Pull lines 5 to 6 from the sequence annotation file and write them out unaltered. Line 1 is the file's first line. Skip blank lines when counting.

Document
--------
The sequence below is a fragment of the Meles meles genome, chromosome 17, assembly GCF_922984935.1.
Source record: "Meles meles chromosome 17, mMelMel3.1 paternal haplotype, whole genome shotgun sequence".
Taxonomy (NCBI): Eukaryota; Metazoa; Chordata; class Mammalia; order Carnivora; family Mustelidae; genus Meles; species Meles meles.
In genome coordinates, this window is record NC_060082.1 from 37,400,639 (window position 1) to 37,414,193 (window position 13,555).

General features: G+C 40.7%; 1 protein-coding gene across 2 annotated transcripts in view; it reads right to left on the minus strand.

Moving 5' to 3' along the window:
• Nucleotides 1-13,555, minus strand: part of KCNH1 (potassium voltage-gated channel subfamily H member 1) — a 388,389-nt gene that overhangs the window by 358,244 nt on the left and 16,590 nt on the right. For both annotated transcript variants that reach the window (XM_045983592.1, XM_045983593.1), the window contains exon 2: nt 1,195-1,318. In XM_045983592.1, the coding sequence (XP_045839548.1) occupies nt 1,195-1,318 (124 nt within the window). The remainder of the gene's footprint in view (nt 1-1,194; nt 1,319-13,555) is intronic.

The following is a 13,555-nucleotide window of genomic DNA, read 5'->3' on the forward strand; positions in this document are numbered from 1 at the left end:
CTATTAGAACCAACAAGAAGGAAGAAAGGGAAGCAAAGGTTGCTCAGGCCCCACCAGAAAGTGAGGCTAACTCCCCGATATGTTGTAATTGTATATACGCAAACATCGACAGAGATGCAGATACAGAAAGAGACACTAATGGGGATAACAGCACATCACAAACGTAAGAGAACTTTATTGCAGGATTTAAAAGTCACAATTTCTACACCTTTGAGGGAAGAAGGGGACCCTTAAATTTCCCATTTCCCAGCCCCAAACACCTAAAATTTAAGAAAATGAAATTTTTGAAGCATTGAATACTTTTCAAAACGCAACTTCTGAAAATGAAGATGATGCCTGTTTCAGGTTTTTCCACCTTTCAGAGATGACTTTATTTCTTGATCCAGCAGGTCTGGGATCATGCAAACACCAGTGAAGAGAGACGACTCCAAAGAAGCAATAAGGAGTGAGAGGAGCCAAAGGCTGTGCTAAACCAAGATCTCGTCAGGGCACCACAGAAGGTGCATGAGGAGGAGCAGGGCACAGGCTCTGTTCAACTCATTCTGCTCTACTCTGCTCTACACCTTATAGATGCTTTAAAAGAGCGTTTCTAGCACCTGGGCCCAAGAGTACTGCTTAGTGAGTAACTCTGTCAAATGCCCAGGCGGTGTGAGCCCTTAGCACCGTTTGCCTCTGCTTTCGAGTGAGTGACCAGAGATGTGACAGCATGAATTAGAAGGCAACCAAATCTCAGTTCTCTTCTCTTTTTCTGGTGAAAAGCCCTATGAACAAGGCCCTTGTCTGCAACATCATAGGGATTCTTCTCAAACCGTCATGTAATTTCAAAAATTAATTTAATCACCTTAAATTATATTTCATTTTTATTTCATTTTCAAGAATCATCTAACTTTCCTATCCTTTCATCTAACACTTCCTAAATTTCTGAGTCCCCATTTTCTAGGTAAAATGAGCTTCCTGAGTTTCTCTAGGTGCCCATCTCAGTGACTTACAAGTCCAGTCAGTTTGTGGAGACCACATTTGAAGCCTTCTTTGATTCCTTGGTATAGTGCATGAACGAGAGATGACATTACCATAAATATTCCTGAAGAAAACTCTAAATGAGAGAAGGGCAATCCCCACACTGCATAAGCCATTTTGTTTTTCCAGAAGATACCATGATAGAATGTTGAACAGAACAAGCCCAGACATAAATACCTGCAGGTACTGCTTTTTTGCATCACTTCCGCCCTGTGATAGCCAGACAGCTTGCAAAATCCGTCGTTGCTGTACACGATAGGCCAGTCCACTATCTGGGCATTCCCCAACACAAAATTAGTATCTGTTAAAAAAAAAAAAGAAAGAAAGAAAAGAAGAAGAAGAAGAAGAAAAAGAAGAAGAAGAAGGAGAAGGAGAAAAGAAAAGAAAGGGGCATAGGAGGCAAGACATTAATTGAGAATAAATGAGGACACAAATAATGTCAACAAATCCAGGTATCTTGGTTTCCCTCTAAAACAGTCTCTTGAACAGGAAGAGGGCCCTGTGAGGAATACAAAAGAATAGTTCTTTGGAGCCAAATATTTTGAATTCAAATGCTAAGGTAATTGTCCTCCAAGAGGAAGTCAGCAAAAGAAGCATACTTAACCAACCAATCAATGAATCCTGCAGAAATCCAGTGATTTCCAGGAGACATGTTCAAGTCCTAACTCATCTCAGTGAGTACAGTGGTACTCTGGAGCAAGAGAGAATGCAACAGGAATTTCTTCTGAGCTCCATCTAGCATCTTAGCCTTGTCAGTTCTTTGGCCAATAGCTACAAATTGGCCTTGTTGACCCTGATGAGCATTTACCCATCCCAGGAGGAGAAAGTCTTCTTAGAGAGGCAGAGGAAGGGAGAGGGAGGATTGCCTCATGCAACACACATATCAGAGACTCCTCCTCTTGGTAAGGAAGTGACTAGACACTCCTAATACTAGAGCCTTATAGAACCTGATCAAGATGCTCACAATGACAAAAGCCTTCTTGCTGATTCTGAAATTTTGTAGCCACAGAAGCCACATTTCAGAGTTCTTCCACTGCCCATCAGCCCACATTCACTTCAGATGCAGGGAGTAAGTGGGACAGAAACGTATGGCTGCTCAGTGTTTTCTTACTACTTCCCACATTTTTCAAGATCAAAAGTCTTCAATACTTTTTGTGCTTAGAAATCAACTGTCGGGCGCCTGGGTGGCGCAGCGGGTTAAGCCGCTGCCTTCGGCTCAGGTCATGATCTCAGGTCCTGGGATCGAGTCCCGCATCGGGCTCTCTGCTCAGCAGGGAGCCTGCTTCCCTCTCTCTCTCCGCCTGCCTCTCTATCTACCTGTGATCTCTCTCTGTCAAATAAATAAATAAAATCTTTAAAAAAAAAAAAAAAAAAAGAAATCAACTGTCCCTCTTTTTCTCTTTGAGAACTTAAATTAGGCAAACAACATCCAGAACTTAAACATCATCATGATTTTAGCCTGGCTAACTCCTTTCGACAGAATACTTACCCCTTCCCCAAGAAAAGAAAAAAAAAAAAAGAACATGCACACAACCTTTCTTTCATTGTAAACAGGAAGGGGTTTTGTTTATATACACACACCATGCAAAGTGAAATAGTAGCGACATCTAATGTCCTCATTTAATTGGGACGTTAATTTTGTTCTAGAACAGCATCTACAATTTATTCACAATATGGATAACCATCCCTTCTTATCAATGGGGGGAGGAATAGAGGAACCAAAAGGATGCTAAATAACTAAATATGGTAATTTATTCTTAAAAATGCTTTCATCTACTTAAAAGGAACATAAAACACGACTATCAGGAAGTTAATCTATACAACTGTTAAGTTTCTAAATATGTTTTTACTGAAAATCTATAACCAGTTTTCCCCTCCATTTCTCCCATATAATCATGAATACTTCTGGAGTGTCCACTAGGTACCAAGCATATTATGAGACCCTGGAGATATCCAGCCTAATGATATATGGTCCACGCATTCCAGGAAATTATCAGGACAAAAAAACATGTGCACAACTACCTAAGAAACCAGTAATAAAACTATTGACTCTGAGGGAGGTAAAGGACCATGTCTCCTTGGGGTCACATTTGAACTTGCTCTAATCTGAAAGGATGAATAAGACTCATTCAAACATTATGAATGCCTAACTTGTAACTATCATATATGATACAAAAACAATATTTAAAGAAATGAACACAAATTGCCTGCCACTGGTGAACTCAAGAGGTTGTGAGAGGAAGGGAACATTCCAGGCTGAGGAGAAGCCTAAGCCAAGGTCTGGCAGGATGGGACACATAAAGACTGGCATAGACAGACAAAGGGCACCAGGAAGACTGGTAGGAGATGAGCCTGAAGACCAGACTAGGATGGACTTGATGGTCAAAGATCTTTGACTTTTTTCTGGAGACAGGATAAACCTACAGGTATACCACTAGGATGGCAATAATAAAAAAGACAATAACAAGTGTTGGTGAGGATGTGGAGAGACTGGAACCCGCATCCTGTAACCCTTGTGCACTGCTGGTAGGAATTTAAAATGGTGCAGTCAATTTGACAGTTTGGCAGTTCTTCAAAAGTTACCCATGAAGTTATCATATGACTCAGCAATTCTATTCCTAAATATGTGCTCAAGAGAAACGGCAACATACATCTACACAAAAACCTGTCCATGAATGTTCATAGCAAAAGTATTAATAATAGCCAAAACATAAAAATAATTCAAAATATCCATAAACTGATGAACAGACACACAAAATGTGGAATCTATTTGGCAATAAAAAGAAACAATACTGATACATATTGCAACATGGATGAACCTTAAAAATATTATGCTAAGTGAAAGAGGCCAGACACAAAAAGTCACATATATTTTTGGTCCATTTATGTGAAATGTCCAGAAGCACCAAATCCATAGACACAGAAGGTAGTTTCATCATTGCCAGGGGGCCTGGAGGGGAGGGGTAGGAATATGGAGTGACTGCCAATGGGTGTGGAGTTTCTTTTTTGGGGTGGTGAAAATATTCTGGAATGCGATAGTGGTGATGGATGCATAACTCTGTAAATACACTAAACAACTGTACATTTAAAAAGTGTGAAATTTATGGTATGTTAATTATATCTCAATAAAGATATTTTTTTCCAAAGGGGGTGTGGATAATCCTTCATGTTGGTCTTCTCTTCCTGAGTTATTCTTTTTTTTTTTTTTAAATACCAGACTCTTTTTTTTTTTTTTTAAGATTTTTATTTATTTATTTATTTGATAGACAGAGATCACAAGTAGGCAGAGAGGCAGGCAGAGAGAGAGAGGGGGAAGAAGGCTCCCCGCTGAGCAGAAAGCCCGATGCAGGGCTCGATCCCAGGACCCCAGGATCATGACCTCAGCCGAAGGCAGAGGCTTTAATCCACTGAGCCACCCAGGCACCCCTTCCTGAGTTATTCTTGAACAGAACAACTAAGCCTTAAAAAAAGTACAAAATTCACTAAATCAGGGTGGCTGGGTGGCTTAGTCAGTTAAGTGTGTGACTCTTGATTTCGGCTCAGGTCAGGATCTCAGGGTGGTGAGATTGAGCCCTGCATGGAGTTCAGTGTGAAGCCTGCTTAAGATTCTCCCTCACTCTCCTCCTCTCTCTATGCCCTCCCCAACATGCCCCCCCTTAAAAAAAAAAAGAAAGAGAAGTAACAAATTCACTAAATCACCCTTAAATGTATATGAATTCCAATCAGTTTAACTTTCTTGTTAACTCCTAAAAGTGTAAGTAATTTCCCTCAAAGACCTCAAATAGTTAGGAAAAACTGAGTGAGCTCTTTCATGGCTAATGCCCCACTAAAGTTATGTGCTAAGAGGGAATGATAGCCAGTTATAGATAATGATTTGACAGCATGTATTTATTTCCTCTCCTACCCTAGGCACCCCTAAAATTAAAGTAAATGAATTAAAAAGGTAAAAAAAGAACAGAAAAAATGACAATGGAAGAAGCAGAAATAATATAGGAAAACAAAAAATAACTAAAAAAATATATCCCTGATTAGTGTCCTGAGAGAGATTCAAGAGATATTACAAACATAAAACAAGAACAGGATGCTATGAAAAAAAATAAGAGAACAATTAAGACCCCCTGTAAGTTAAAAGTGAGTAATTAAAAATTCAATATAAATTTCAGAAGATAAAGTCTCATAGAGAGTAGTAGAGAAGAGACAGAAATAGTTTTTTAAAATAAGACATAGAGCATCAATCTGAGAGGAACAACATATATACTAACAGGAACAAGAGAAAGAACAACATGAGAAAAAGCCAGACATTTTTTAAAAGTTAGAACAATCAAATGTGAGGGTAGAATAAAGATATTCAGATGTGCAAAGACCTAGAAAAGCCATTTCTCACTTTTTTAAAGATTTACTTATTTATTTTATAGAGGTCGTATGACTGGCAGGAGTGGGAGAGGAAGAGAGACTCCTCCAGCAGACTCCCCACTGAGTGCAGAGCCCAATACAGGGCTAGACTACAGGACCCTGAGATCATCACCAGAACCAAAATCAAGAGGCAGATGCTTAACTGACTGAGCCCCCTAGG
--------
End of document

General features: G+C 40.7%; 1 protein-coding gene across 2 annotated transcripts in view; it reads right to left on the minus strand.

Moving 5' to 3' along the window: